Expansion of Full-Day Childcare and Subjective Well-Being of Mothers: Interdependencies with Culture and Resources

Aufsätze referiert extern - Web of Science 5 / 2016

Pia S. Schober, Juliane F. Stahl

In: European Sociological Review 32 (2016), 5, S. 593-606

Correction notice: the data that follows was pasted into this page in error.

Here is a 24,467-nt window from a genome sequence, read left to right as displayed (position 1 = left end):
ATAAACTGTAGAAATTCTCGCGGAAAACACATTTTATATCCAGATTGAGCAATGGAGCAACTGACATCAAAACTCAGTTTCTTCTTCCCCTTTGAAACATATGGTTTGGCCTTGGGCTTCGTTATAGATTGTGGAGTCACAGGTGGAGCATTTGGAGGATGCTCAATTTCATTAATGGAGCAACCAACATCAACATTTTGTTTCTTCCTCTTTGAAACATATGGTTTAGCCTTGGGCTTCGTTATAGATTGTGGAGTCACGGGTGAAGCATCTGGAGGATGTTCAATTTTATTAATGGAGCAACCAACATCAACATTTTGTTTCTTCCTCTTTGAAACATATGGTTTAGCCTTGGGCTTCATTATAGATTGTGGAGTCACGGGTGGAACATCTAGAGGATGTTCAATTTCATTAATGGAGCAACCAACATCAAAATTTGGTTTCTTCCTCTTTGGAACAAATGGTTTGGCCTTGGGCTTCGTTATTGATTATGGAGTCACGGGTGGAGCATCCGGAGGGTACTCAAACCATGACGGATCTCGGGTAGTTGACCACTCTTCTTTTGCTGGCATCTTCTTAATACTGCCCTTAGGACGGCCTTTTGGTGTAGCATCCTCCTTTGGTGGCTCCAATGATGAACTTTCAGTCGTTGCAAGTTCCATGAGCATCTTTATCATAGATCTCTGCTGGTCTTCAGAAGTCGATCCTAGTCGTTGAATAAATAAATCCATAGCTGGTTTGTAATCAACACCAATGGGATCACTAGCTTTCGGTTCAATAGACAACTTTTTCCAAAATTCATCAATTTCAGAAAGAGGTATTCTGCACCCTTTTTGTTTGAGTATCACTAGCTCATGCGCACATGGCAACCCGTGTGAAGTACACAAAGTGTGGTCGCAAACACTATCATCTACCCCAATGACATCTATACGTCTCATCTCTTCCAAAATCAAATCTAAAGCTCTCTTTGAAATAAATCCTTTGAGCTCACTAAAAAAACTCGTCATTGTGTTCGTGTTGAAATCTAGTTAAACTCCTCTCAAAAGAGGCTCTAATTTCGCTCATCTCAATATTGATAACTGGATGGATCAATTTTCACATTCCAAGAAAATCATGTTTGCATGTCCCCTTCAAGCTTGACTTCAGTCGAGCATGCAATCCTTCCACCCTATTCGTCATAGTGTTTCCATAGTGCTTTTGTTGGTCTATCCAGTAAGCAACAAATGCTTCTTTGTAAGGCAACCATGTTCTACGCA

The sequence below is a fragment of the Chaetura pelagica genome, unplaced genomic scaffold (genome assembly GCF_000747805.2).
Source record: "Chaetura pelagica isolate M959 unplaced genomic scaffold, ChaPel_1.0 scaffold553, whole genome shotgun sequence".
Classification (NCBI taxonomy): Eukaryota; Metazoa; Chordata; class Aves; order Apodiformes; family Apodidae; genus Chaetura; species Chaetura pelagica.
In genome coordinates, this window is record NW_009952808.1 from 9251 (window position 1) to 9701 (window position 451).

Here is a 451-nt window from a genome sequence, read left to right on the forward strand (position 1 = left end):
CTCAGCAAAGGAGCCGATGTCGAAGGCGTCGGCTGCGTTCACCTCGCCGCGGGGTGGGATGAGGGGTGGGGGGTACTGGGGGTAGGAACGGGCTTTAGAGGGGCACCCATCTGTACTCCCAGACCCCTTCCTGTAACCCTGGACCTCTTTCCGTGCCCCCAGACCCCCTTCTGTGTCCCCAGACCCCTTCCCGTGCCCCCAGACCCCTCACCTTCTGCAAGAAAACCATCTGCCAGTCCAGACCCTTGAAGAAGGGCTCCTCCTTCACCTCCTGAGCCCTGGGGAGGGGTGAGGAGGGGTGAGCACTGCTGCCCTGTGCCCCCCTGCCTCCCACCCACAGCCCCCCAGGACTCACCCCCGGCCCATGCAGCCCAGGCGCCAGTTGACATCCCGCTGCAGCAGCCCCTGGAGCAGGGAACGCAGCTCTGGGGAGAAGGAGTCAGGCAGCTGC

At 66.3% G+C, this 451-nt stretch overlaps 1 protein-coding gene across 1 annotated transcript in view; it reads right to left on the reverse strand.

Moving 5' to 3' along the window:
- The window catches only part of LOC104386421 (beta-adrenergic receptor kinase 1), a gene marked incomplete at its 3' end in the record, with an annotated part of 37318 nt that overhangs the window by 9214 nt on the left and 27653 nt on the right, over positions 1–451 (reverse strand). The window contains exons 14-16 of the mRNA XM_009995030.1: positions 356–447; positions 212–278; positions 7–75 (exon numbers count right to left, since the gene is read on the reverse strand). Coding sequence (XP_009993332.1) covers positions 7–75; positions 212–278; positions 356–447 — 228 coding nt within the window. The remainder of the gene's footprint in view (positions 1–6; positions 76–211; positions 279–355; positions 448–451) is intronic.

This study investigates whether an expansion of state-subsidized full-day childcare may improve the subjective well-being of mothers of children under school age by acting as a boundary-spanning resource to facilitate the combination of employment and childcare responsibilities. It extends previous studies that showed contradictory results by demonstrating that the relationship with parental subjective well-being may vary by local work-care culture and family resources. To this effect, we compare mothers in East and West Germany and mothers with and without a partner in the household, respectively. The empirical analysis links individual-level data from the Socio-Economic Panel for 2007 to 2012 and from the ‘Families in Germany’ Study for 2010 to 2012 with administrative records on day-care provision at the county level. We apply fixed-effects panel models to samples of 3,203 families with a youngest child under school age. Our results show that greater provision of full-day care is modestly positively associated with satisfaction with family life and with life overall among partnered mothers in East Germany but not in West Germany. The level of full-day care availability in a county and take-up of full-day childcare, however, moderate the relationship of maternal transitions to long part-time or full-time employment with satisfaction with family life in West Germany. In both East and West Germany, switching to full-day care for the youngest child is more positively associated with satisfaction with family life for lone mothers than for partnered mothers.